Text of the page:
- Orville “o'gee” Green
The average high school generation is about five years, so the Calabar that I knew was different, in many ways, from the Calabar known to the boys who attended prior to 1952 or after 1957—although some aspects remained the same across several generations.
Calabar was not founded as a school for the privileged, but it was certainly for me, at least, a privilege to attend Calabar. Surprisingly, when I entered Calabar it was the only school on the island to have its own swimming pool--except forImmaculateConceptionHigh Schoolfor girls, which occupied the former Constant Spring Hotel--and for several years our swim team was among the inter-schools champions. During my first year, the school was moved to theRed Hills Roadlocation in the second term. It was a big disappointment to us boys who had to spend all the designated swimming periods excavating the ground for the new pool, which was eventually completed early the next year.
Fun was a staple of the Calabar diet. In addition to the motto in the school crest, there is a second, somewhat informal motto: “When you play, play hard; when you work, don’t play at all!” Well, the reality for the boys was that when we played, we played hard, and when we worked, we didn’t play quite as hard.
Wittiness was rampant…especially with regard to nicknames. Calabar boys elevated nicknaming to an artful science. For example, there was a substantial interest in the size and shape of heads: Short Buff, Long Buff, Biggy Buff, Prehistoric (Pre for short), Mug Head, Muscle Head, Bullet Head, Big Head, Chisel Head, Fat Head, and Saddle Head. Then there were names that were descriptive of other attributes: Chimp, Bull, Button Nose, Cheeky, Zippy (a sprinter), Firefoot (a knock-kneed sprinter), Pa-ter (who had ascended to the ranks of fatherhood), Midnight, Bag-a-Rice, and Bag-a-Flour (two ‘stout’ brothers from a grocery shop). [Fortunately for me, the name “Mackerel” that I suffered briefly in elementary school--because of my size--didn’t follow me to Calabar.] Of course, teachers were not immune to being nicknamed. Among them were: Banana Hog, Toto Nose, Pregnant Razzer, Bengue, Dopey, Fodgey, Grantus, Buddy Head, Cyaweh, Lab Ghost, Daisy (male), Sleepy, and Congru. However, in true Calabar gentility, the female staff was spared the ignominy of being nicknamed.
Staff humour also was a source of amusement. Some was, naturally, intentional:
- Dopey (Mr. Murray-White), commenting on one boy’s expressed desire to be promoted from Fifth Form to Sixth Form: “You, Wilson? (shaking his head in disbelief). There’s no limit to human optimism, is there?
- Grantus (Mr. Grant), with reference to the practice of printing in the Sunday Gleaner, the names of successful candidates in theCambridge exams: “If you continue in the way you’re going, your names will appear in the Gleaner in white ink.”
On the other hand, some unintentional staff humour was fodder for ridicule:
- Fodgey (Mr. Foster), having lost control of the classroom): “I’m going to report to the headmaster that two-thirds of the class is trying to do serious work, and the other half is wasting time.” (He taught History and English, not Math.)
Calabar was a cosmopolitan community
In addition to our Jamaican teachers, there were others fromEngland,Trinidad,Guyana, andVenezuela. Our local teachers included a Rhodes Scholar (an old boy), a celebrated novelist, and a nationally acclaimed music director (another Old Boy).
Daily chapel service was a compulsory school activity. There we learned the importance of incorporating the spiritual codes into our daily lives. Yet, there was frequent unspiritual behavior in chapel, especially during prayers, when the staff’s and prefects’ eyes were thought to be closed— but, of course, boys will be boys! The chapel service was also the place where the singing of the School Song sparked the feelings of fraternity and loyalty that bound us to our comrades and the school.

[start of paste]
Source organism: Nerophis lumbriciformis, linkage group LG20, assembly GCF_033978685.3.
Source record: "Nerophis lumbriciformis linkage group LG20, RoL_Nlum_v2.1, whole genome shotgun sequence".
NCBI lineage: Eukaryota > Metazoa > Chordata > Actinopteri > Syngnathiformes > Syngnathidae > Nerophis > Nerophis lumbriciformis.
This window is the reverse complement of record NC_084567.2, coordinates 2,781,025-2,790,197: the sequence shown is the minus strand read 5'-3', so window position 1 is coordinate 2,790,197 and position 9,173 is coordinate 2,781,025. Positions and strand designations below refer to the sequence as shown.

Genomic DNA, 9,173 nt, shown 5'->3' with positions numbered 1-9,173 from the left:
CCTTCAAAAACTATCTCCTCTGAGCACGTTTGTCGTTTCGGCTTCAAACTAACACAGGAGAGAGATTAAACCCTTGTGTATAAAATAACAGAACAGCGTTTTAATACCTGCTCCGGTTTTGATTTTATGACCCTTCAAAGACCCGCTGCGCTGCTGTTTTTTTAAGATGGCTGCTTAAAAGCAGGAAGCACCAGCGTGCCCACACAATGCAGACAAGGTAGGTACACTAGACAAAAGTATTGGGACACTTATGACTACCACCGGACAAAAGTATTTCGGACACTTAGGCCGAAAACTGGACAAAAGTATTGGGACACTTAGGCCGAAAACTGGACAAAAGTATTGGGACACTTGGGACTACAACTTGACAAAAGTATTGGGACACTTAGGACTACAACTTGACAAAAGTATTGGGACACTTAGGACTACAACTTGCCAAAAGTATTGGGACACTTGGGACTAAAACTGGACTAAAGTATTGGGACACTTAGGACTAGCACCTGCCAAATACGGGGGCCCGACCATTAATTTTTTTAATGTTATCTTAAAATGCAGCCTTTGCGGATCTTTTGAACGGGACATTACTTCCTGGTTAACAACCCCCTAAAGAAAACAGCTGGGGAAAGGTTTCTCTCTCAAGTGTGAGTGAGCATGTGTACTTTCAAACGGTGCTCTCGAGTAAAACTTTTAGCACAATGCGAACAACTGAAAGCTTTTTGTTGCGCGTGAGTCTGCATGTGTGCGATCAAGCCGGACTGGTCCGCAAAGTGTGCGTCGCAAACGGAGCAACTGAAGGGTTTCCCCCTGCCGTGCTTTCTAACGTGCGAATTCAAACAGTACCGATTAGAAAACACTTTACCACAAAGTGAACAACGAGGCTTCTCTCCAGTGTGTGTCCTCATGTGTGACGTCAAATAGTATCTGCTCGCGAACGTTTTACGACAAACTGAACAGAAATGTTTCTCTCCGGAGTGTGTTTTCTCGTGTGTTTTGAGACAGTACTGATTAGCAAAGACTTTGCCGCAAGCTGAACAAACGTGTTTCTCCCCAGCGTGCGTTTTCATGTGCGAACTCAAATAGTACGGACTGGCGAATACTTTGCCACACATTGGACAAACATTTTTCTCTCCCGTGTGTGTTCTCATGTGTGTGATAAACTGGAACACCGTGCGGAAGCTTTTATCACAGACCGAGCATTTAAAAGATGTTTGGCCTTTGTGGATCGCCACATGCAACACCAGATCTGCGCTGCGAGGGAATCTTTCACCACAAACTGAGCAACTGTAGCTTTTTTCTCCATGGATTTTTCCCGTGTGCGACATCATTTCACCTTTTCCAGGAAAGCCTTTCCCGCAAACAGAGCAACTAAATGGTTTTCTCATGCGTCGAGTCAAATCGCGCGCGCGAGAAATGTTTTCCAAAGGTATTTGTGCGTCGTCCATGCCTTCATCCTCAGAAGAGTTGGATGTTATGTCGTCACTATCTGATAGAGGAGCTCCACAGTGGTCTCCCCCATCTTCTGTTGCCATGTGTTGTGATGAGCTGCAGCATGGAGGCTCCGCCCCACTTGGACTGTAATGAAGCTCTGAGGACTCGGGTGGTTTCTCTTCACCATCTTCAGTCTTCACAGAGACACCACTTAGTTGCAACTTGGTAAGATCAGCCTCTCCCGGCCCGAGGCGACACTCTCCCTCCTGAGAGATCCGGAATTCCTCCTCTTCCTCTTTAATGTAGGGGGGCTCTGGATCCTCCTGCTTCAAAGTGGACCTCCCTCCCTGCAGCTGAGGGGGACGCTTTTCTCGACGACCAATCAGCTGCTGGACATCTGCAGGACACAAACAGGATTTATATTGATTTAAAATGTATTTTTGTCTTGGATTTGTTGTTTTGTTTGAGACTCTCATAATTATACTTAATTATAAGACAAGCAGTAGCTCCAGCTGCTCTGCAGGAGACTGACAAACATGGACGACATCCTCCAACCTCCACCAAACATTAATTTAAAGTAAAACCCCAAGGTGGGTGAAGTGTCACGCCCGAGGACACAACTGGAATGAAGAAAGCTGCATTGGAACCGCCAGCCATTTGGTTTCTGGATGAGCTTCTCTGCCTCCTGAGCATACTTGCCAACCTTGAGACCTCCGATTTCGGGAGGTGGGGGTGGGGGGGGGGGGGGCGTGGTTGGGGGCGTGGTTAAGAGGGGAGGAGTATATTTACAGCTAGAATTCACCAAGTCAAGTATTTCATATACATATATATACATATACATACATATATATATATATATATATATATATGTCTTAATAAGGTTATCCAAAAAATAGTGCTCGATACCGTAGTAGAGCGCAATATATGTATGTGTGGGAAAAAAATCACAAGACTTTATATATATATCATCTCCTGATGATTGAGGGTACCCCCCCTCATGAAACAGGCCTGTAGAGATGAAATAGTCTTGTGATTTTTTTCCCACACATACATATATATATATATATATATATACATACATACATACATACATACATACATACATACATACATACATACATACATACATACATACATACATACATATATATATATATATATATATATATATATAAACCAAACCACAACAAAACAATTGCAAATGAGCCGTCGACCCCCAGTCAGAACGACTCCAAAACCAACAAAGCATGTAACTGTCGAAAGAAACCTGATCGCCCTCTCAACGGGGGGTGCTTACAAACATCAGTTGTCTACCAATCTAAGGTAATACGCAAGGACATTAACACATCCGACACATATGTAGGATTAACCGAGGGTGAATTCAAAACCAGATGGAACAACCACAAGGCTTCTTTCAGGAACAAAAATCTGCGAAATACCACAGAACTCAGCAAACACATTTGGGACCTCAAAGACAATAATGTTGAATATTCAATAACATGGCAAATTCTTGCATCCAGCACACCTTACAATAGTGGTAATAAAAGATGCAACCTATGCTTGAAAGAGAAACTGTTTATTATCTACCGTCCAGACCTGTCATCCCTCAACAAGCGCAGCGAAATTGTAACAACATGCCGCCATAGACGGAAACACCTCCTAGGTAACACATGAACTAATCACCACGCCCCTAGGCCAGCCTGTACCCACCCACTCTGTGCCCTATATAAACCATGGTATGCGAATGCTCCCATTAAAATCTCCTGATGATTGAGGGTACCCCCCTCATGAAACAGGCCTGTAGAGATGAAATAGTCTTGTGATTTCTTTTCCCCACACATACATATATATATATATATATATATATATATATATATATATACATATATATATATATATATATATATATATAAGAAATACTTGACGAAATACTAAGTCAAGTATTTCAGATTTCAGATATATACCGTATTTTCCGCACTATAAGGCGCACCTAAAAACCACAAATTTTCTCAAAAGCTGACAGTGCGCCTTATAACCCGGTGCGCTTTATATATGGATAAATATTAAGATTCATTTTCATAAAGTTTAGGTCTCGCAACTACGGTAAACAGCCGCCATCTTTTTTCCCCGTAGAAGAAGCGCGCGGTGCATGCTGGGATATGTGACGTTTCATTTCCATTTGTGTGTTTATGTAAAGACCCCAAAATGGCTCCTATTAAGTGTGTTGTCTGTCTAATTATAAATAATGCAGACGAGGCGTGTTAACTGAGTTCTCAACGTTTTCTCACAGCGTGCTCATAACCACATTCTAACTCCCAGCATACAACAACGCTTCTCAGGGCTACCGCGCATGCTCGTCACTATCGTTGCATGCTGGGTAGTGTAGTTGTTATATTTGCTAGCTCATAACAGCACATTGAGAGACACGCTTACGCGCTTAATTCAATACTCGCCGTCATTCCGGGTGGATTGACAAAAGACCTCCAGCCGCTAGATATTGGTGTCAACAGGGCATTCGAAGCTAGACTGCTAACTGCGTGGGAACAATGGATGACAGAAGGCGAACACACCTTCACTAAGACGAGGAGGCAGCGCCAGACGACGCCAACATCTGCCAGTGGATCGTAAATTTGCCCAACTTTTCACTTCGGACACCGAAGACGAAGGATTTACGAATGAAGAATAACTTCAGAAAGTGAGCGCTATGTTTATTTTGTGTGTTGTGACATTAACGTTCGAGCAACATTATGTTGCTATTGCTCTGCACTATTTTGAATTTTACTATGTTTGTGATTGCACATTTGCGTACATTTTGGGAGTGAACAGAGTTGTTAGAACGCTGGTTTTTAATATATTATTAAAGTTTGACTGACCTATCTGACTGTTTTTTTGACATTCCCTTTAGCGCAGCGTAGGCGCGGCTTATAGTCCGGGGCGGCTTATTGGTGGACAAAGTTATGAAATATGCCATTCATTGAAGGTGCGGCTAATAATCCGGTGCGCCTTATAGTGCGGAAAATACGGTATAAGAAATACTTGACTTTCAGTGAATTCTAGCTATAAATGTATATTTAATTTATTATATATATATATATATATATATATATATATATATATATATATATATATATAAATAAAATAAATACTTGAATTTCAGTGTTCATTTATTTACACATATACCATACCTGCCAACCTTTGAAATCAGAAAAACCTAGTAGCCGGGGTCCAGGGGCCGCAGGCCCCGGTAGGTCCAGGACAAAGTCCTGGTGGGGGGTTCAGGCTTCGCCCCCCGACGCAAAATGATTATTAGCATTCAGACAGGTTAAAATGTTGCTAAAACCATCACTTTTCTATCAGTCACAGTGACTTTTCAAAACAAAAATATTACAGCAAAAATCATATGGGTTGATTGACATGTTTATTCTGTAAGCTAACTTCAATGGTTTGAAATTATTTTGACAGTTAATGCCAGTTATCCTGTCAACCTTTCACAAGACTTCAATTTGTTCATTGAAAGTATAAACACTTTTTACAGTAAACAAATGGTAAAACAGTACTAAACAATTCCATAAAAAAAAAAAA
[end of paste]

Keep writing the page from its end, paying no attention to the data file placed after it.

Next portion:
While Calabar celebrated its successes in academics, athletics, football, cricket and swimming, the arts were also strongly encouraged, as evidenced by our frequent, critically acclaimed performances in the annual Schools Drama Festival, for example. Art and music were also important subjects in the curriculum and provided opportunities for participating in other inter-schools competitions and festivals.
One privilege that I recall with special warmth, occurred outside the school’s curriculum or programs. Like many schools, Calabar was served by an entrepreneurial vendor of items such as chewing gum, sweet biscuits, peanuts, guava cheese, etc., that were not available in the Tuck Shop. Our guy’s name was Speedy. On weekday afternoons and Saturdays, Speedy conducted his business outside the Carib Theatre. One Saturday afternoon, I was standing in line for the 4:30 matinee when Speedy came along and, before I could place my order, he slipped a pack of Wrigley’s Spearmint gum into my breast pocket, and continued along the line. His voluntary act was his way of trying to help me, as a Calabarian, to impress my date; he was sending her the message that I was substantial enough to have a charge account with him (which he knew I would settle on Monday). I don’t remember now if Speedy’s intervention advanced my romantic intentions in any way, but I certainly felt privileged by it.
Then there were the friendships, many of which have lasted “lo these many years.” Some of my close friends today are guys I met at Calabar between 1952 and 1957. And it’s that kind of bonding that makes an organization like the Toronto Chapter of the Calabar Old Boys Association not only desirable, but important as well. Important from a social perspective, yes, but more so as a nexus for marshalling assistance to Calabar, as the school continues to serve up quality education to boys, within the context of a Christian mindset. And, we all know how much Jamaica needs that today!